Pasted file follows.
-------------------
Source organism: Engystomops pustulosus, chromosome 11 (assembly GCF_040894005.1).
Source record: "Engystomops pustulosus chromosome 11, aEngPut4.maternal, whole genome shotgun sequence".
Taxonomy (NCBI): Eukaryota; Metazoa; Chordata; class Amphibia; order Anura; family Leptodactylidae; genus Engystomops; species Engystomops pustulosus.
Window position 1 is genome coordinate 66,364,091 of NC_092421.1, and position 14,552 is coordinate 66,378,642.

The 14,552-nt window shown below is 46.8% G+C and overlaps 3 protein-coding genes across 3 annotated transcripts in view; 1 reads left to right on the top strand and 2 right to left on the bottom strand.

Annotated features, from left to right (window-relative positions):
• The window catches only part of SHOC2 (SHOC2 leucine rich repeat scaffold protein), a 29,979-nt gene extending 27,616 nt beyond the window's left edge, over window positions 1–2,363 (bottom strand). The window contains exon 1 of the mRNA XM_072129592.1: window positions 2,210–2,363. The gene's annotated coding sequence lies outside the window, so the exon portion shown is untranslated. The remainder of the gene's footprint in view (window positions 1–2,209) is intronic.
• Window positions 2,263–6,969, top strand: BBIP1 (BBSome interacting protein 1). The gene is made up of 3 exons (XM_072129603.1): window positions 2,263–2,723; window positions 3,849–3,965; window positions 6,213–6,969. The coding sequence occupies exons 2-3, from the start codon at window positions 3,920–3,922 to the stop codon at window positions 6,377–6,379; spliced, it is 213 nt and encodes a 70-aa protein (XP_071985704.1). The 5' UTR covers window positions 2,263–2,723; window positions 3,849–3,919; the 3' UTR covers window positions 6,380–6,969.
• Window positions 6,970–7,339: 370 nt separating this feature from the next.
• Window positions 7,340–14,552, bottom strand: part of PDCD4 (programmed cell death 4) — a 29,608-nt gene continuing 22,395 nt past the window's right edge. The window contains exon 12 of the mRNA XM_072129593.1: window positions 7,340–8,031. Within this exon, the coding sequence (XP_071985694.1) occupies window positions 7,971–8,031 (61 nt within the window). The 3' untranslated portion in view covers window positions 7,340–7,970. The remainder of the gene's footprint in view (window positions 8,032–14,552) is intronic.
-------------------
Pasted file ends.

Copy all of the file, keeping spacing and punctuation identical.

Source organism: Engystomops pustulosus, chromosome 11 (assembly GCF_040894005.1).
Source record: "Engystomops pustulosus chromosome 11, aEngPut4.maternal, whole genome shotgun sequence".
Taxonomy (NCBI): Eukaryota; Metazoa; Chordata; class Amphibia; order Anura; family Leptodactylidae; genus Engystomops; species Engystomops pustulosus.
Window position 1 is genome coordinate 66,364,091 of NC_092421.1, and position 14,552 is coordinate 66,378,642.

The 14,552-nt window shown below is 46.8% G+C and overlaps 3 protein-coding genes across 3 annotated transcripts in view; 1 reads left to right on the top strand and 2 right to left on the bottom strand.

Annotated features, from left to right (window-relative positions):
• The window catches only part of SHOC2 (SHOC2 leucine rich repeat scaffold protein), a 29,979-nt gene extending 27,616 nt beyond the window's left edge, over window positions 1–2,363 (bottom strand). The window contains exon 1 of the mRNA XM_072129592.1: window positions 2,210–2,363. The gene's annotated coding sequence lies outside the window, so the exon portion shown is untranslated. The remainder of the gene's footprint in view (window positions 1–2,209) is intronic.
• Window positions 2,263–6,969, top strand: BBIP1 (BBSome interacting protein 1). The gene is made up of 3 exons (XM_072129603.1): window positions 2,263–2,723; window positions 3,849–3,965; window positions 6,213–6,969. The coding sequence occupies exons 2-3, from the start codon at window positions 3,920–3,922 to the stop codon at window positions 6,377–6,379; spliced, it is 213 nt and encodes a 70-aa protein (XP_071985704.1). The 5' UTR covers window positions 2,263–2,723; window positions 3,849–3,919; the 3' UTR covers window positions 6,380–6,969.
• Window positions 6,970–7,339: 370 nt separating this feature from the next.
• Window positions 7,340–14,552, bottom strand: part of PDCD4 (programmed cell death 4) — a 29,608-nt gene continuing 22,395 nt past the window's right edge. The window contains exon 12 of the mRNA XM_072129593.1: window positions 7,340–8,031. Within this exon, the coding sequence (XP_071985694.1) occupies window positions 7,971–8,031 (61 nt within the window). The 3' untranslated portion in view covers window positions 7,340–7,970. The remainder of the gene's footprint in view (window positions 8,032–14,552) is intronic.